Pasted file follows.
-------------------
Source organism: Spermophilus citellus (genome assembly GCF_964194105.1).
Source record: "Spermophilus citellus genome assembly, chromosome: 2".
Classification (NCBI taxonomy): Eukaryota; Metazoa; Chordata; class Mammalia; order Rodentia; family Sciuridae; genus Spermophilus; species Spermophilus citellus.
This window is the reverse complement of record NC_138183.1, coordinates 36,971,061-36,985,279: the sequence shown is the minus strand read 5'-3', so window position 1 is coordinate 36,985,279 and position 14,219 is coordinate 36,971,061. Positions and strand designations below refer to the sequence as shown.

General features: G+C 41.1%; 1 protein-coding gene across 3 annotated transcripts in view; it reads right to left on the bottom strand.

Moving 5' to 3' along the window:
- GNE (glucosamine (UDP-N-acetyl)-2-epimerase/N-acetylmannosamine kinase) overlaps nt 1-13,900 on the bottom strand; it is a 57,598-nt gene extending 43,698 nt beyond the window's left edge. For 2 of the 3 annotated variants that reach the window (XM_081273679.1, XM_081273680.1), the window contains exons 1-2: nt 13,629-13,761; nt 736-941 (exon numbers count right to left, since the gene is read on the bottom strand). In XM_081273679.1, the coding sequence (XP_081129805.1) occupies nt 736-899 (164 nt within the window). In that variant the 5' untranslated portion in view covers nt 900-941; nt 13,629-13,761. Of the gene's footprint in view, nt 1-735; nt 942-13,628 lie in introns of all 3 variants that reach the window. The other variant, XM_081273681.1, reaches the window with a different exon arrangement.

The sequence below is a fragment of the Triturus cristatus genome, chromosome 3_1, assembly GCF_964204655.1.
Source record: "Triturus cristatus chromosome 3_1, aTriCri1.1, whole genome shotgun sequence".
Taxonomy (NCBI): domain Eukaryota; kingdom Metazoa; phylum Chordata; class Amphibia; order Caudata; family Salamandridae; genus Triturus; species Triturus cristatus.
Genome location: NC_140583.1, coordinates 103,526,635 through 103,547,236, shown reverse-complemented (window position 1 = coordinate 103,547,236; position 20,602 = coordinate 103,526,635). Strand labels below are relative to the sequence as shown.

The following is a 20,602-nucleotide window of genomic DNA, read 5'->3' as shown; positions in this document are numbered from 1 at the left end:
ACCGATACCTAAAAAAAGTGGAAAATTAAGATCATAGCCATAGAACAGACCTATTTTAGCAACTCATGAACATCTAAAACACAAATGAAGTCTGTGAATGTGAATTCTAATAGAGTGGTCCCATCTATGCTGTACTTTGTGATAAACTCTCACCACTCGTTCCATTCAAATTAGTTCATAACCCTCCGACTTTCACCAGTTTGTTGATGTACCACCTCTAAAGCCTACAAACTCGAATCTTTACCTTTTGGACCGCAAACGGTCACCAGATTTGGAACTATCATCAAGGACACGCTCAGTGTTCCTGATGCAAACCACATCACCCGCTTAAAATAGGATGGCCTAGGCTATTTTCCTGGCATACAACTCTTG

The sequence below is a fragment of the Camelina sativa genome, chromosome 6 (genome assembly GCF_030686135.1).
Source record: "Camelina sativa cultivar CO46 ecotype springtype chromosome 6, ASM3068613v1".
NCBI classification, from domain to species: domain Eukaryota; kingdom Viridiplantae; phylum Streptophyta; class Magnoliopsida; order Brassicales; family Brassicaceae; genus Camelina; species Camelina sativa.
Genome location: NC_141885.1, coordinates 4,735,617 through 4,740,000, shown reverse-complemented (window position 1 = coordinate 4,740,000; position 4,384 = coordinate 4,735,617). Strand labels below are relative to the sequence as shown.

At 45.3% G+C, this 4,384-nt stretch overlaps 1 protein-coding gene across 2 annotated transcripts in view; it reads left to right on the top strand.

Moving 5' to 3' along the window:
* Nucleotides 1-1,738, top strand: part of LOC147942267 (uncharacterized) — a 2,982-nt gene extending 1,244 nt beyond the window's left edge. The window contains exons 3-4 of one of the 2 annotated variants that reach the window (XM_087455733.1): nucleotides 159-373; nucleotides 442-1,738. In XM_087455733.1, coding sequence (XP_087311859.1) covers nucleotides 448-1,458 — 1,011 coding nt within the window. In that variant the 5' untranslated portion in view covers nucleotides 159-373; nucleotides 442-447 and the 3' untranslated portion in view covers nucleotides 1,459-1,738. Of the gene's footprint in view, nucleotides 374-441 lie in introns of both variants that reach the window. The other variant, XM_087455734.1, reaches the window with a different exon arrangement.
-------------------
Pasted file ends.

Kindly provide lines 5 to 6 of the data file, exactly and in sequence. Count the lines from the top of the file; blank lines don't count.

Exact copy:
General features: G+C 41.1%; 1 protein-coding gene across 3 annotated transcripts in view; it reads right to left on the bottom strand.

Moving 5' to 3' along the window: